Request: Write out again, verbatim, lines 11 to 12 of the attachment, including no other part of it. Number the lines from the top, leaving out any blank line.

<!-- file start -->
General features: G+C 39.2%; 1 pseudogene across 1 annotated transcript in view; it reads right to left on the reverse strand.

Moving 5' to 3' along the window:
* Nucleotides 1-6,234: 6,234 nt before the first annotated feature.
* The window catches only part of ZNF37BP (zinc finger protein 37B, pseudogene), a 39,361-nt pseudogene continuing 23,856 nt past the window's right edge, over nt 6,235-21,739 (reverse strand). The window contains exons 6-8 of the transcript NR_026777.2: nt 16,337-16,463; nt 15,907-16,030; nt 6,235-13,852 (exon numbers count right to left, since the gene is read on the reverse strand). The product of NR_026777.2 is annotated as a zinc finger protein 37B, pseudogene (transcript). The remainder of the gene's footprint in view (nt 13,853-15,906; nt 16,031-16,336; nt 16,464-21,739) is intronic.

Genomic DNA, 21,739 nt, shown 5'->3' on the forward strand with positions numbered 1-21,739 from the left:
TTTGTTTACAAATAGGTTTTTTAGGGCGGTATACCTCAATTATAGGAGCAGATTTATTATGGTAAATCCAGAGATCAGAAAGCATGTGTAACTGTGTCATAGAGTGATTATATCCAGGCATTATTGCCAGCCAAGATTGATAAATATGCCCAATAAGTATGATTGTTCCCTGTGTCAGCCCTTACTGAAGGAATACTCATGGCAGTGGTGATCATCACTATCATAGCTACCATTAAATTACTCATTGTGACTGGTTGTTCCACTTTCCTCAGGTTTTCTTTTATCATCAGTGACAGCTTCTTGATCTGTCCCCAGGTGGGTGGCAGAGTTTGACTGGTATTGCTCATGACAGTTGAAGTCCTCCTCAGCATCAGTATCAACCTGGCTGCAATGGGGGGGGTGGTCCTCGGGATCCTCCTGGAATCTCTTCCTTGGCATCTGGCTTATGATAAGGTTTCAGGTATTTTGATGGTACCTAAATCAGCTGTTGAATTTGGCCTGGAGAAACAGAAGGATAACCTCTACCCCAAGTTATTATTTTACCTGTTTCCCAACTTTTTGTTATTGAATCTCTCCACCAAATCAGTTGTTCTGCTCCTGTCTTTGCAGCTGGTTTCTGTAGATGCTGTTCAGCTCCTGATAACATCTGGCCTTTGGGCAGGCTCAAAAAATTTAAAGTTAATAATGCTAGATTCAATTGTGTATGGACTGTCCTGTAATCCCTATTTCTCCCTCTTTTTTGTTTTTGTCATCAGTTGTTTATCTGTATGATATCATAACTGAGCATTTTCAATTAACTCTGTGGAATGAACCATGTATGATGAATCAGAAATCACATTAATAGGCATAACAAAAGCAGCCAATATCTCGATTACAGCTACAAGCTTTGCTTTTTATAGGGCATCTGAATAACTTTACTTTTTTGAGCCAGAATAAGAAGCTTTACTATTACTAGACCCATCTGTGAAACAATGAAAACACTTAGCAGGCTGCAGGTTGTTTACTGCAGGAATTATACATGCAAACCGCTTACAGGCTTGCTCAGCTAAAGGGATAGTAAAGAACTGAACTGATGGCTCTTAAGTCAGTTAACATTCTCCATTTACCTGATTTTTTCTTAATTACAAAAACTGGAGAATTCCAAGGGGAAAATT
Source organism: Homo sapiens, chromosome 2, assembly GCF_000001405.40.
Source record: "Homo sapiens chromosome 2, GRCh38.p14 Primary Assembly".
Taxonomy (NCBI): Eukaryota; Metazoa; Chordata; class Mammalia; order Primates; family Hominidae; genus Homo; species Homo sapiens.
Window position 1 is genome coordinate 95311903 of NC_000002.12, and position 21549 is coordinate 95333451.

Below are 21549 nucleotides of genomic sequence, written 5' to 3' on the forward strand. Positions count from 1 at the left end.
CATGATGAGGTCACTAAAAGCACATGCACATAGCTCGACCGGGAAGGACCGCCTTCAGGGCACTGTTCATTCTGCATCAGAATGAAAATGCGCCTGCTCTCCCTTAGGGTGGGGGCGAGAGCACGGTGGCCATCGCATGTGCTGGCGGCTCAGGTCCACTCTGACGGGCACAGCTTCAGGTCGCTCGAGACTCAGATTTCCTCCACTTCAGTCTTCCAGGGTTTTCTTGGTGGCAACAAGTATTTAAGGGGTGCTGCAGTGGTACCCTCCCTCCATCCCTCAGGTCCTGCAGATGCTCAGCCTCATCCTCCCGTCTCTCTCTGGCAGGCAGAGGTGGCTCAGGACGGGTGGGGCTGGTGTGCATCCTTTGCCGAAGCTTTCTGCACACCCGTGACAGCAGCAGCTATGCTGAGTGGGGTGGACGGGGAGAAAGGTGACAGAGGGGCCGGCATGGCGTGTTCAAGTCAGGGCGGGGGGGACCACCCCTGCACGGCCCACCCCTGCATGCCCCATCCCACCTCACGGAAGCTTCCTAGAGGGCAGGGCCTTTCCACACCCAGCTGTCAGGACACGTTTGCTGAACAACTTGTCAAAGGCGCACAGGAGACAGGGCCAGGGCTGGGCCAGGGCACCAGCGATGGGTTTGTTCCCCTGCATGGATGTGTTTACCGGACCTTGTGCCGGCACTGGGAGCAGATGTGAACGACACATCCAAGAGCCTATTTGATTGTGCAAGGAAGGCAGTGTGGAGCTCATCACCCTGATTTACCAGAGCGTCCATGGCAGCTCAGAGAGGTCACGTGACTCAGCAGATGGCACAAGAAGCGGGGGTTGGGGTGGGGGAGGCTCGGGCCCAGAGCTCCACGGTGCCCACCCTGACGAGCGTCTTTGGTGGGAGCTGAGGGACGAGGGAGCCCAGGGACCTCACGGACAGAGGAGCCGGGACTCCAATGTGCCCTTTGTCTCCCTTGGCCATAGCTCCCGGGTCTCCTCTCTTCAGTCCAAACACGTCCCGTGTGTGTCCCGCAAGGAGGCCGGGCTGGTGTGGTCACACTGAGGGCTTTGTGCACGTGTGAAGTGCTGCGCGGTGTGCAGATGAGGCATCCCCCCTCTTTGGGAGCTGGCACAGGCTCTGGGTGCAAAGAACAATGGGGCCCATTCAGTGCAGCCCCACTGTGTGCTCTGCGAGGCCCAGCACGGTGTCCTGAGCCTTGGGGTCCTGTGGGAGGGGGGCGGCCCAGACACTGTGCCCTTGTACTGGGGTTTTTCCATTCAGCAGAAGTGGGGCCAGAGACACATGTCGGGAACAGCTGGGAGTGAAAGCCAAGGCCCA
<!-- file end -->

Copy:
Below are 21549 nucleotides of genomic sequence, written 5' to 3' on the forward strand. Positions count from 1 at the left end.
CATGATGAGGTCACTAAAAGCACATGCACATAGCTCGACCGGGAAGGACCGCCTTCAGGGCACTGTTCATTCTGCATCAGAATGAAAATGCGCCTGCTCTCCCTTAGGGTGGGGGCGAGAGCACGGTGGCCATCGCATGTGCTGGCGGCTCAGGTCCACTCTGACGGGCACAGCTTCAGGTCGCTCGAGACTCAGATTTCCTCCACTTCAGTCTTCCAGGGTTTTCTTGGTGGCAACAAGTATTTAAGGGGTGCTGCAGTGGTACCCTCCCTCCATCCCTCAGGTCCTGCAGATGCTCAGCCTCATCCTCCCGTCTCTCTCTGGCAGGCAGAGGTGGCTCAGGACGGGTGGGGCTGGTGTGCATCCTTTGCCGAAGCTTTCTGCACACCCGTGACAGCAGCAGCTATGCTGAGTGGGGTGGACGGGGAGAAAGGTGACAGAGGGGCCGGCATGGCGTGTTCAAGTCAGGGCGGGGGGGACCACCCCTGCACGGCCCACCCCTGCATGCCCCATCCCACCTCACGGAAGCTTCCTAGAGGGCAGGGCCTTTCCACACCCAGCTGTCAGGACACGTTTGCTGAACAACTTGTCAAAGGCGCACAGGAGACAGGGCCAGGGCTGGGCCAGGGCACCAGCGATGGGTTTGTTCCCCTGCATGGATGTGTTTACCGGACCTTGTGCCGGCACTGGGAGCAGATGTGAACGACACATCCAAGAGCCTATTTGATTGTGCAAGGAAGGCAGTGTGGAGCTCATCACCCTGATTTACCAGAGCGTCCATGGCAGCTCAGAGAGGTCACGTGACTCAGCAGATGGCACAAGAAGCGGGGGTTGGGGTGGGGGAGGCTCGGGCCCAGAGCTCCACGGTGCCCACCCTGACGAGCGTCTTTGGTGGGAGCTGAGGGACGAGGGAGCCCAGGGACCTCACGGACAGAGGAGCCGGGACTCCAATGTGCCCTTTGTCTCCCTTGGCCATAGCTCCCGGGTCTCCTCTCTTCAGTCCAAACACGTCCCGTGTGTGTCCCGCAAGGAGGCCGGGCTGGTGTGGTCACACTGAGGGCTTTGTGCACGTGTGAAGTGCTGCGCGGTGTGCAGATGAGGCATCCCCCCTCTTTGGGAGCTGGCACAGGCTCTGGGTGCAAAGAACAATGGGGCCCATTCAGTGCAGCCCCACTGTGTGCTCTGCGAGGCCCAGCACGGTGTCCTGAGCCTTGGGGTCCTGTGGGAGGGGGGCGGCCCAGACACTGTGCCCTTGTACTGGGGTTTTTCCATTCAGCAGAAGTGGGGCCAGAGACACATGTCGGGAACAGCTGGGAGTGAAAGCCAAGGCCCA